Android One was launched back in 2014 with a lot of enthusiasm and determination. Now, as the first more substantial reports start coming in, it seems that the initiative hasn't been doing all that well. For anyone unfamiliar with Android One, it is a Google project intended to aid manufacturers in developing and offering budget-friendly smartphones on developing markets.
It is Google's intention to introduce new technology and current means of communication and data-exchange to vast developing markets such as India and China and the Android One initiative definitely looks like the way to do so, at least on paper, that is. The reality, however, is that less than a million Android One handset have been sold in India to date, which is definitely a slow start towards the ultimate goal of reaching "the next billion people", which Google set for itself at I/O 2014.
But, despite the poor results, the tech giant has remained determined to proceed with the project and like the wisest of PM's, has carefully identified its errors and is taking steps to correct them. Caesar Sengupta, Google's VP of product management, was recently interview on the matter. His comment was filled with optimism about the future of Android One:
No, we're not backing away from the program, ... We remain pretty committed to it. Android One is now in seven countries. Overall, we continue to work with OEMs across the board, local and large OEMs for bringing Android One's value proposition to many more markets.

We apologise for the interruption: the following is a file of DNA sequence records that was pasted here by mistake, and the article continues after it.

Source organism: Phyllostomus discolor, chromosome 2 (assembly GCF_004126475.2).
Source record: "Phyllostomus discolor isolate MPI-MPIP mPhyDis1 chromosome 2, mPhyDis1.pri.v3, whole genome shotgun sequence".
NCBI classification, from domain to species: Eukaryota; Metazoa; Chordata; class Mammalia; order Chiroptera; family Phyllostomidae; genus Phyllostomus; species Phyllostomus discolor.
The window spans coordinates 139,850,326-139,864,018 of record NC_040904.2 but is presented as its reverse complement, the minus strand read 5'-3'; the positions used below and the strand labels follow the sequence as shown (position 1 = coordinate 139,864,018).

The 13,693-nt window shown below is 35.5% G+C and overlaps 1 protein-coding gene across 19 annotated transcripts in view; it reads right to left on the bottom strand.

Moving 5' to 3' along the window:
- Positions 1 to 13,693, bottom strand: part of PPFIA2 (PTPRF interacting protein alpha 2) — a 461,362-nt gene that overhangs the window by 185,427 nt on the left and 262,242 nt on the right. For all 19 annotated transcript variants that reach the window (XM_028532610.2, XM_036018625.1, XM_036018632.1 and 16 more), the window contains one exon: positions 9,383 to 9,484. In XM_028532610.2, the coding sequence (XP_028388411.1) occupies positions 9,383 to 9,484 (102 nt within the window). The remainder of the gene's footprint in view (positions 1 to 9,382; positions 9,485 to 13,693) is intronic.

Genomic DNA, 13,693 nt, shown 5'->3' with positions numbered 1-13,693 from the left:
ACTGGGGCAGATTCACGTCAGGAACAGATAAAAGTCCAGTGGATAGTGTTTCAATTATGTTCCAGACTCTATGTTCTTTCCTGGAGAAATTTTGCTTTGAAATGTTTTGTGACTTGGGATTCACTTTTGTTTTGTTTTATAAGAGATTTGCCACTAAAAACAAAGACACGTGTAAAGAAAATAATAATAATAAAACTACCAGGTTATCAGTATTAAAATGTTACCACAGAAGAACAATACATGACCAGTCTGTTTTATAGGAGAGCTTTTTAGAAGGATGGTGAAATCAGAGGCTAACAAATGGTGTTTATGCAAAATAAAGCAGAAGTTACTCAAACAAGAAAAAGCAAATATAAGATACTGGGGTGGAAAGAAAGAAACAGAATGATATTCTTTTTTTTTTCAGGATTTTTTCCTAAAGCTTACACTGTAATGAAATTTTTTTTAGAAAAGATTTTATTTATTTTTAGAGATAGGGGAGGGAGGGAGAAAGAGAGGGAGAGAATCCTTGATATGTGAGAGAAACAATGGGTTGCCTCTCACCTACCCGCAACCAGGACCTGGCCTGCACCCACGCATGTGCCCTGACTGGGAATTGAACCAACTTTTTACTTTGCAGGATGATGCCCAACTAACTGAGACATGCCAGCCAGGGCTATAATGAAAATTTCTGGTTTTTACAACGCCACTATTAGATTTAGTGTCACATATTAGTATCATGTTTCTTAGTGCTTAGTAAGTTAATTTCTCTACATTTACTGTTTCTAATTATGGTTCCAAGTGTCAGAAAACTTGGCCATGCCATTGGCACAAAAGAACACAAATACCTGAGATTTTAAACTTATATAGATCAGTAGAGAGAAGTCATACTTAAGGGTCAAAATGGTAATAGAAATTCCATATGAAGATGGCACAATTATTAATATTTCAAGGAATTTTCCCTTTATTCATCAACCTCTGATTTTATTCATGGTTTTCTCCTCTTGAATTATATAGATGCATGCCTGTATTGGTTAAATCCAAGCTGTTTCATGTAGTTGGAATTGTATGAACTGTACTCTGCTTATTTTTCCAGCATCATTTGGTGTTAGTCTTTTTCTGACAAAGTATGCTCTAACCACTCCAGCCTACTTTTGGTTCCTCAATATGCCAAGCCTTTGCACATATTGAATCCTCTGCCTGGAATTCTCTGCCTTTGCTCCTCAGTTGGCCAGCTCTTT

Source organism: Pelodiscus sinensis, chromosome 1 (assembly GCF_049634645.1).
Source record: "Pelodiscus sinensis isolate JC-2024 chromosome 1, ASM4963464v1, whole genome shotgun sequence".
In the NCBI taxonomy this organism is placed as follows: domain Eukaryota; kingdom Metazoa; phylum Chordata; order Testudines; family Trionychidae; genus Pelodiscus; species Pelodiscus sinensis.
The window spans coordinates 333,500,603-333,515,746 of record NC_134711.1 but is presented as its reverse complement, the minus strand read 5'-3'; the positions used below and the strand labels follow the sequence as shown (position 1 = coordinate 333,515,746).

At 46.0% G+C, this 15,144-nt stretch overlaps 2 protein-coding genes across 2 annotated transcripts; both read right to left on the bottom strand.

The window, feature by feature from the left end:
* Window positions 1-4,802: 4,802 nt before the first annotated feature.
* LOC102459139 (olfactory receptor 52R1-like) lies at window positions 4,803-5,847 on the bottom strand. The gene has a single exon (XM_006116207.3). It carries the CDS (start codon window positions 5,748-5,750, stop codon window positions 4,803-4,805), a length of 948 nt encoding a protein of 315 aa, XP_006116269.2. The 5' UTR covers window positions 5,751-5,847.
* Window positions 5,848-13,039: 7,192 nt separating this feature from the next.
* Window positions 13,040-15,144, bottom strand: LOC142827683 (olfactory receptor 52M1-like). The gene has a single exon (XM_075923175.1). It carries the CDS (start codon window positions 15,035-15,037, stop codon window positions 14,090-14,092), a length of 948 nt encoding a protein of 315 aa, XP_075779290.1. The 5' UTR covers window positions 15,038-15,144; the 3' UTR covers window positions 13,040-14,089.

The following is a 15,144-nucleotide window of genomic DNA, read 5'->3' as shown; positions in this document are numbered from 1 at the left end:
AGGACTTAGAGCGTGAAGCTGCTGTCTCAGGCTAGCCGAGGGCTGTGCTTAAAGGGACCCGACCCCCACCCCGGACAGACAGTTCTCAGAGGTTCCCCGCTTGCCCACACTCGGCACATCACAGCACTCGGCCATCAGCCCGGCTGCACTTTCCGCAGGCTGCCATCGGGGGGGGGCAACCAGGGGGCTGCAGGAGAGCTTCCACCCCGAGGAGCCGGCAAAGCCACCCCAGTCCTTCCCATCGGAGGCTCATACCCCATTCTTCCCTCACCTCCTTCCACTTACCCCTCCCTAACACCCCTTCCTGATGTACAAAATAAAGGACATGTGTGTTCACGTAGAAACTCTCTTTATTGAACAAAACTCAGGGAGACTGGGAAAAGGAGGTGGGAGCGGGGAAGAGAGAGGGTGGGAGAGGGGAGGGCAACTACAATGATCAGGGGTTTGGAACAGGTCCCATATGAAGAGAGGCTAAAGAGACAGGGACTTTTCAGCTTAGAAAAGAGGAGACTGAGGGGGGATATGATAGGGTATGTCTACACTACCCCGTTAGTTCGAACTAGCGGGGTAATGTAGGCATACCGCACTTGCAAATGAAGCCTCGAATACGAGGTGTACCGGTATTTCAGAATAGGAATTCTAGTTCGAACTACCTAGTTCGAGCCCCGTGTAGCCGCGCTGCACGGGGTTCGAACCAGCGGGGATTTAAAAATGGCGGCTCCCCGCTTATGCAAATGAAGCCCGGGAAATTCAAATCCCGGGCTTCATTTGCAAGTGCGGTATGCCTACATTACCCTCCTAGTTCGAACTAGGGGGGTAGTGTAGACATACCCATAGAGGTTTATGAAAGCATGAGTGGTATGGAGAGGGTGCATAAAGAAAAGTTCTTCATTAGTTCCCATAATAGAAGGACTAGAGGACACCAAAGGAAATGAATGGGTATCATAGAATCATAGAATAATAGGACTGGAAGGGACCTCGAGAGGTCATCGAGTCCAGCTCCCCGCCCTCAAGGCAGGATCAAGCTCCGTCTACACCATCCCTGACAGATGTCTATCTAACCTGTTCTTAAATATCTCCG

Sengupta also stated that two main problems with the program were identified. The first one has to do with offering unsuitable products on certain markets. In the future, Android One devices will be better tailored for the specific needs of the market they are meant for. This might break the initial concept of uniformity across the whole Android One realm, but will most-likely have a positive effect one product desirability.
This being said, Google might also be reconsidering its initial sub-$120 price point for Android One devices. After reevaluating consumer needs and desires, the price target might be shifted up to the $100-$200 range. This will give OEMs a lot more room for feature implementation and hardware improvements, while still retaining the original idea of an affordable package.
Last, but not least, there is the issue of availability. As Sengupta out it:
Initially, when we had launched, people couldn't buy them in all channels, that is something that we need to address. In our future (launches) with our partners, we want to make sure that we're truly available everywhere.
It is vital for Google to iron out these problems to ensure a bright future for Android One. Still, it is quite optimistic to see that the search giant has taken the initiative to heart and is determined to see it through.
i like canvas a1. but in this price phone have 64bit processor and 8 or 16 gb internal space, gorilla screen .
android one's problem are the oems it has chosen why dont the shitty samsung and other mainstream companies make such phones